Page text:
North Korea is Almost through with Currency Reform
This is the first time for the past 17 years that DPRK increased considerably the national currency exchange rate.
VLADIVOSTOK. December 7. VOSTOK-MEDIA – The currency reform in North Korea, which was announced on December 30, has nearly completed. The currency reform involved the exchange of only limited amounts of old bills ranging from 100 to 450 thousands per family at a rate of 100:1, regardless of number of family members and income, BBC reports.
To avoid scare buying with the old money many shops closed down for the week. South Korean media have reported that the move triggered massive rallies and circulating of anti-government leaflets throughout the North Korean population. However, this information has not been officially confirmed.
DPRK authorities stated that this measure is aimed at “fighting against growing inflation and economic imbalance” and the move “was welcomed by the overwhelming majority of workers, farmers and civil servants”.
Foreign nationals who are at present in Pyongyang say that hotels, restaurants and gift shops are still accepting US Dollars, Euros and Yuans despite the statement made by a spokesman for the North Korea’s central bank in an interview to The Choson Sibo newspaper published by General Association of Korean Residents that one of the objectives of the currency reform is to abandon the use of foreign currency for payments.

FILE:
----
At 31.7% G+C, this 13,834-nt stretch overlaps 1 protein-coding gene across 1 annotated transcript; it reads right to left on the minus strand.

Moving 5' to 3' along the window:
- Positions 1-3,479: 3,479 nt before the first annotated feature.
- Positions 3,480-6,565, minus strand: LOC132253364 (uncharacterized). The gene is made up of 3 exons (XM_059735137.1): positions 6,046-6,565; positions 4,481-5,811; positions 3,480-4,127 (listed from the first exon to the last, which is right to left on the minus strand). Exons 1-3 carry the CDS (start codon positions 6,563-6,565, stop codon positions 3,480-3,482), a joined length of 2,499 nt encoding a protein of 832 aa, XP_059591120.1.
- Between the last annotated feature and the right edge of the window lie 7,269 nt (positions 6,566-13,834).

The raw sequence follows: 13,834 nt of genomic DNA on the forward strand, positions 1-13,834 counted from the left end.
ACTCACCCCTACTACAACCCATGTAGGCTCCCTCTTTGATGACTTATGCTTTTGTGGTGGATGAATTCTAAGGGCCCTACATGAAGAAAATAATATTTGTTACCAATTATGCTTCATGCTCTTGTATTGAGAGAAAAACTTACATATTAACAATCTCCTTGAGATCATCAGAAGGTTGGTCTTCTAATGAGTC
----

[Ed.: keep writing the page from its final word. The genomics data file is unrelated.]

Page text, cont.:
New banknotes in nominal value of 5, 10, 50, 100, 200, 500, 1,000, 2,000, 5,000 won and coins in value of 1, 5, 10, 50 chon and 1 won have been already put into circulation.
The 2,000 won note bears the picture of hut situated on Baekdu Mountain, in which, according to official biography, Kim Jong-il was born. Soviet records show, however, that Kim Jong-il was born in the village of Vyatskoye, near Khabarovsk, in 1941, where his father, Kim Il-sung, commanded the 1st Battalion of the Soviet 88th Brigade, made up of Chinese and Korean exiles.
This is the first time that a picture associated with the present North Korean leader appeared on the country’s currency. As it has in the past, the new highest-denominated note of 5,000 won features the picture of Kim Il-sung.
This is the first time for the past 17 years that DPRK increased considerably the national currency exchange rate. Analysts in Seoul believe that the redenomination of the North Korea’s won was triggered by the necessity to fight against inflation and growing black market.
Meanwhile, the decision of North Korean Government turned out to be a bolt from the blue for the local market. “People were taken by surprise; many of those who managed to save some money rushed to black market to swap the defunct wons for Chinese yuans or US dollars. As a result the foreign exchange rate soared,” a source in North Korea stated.
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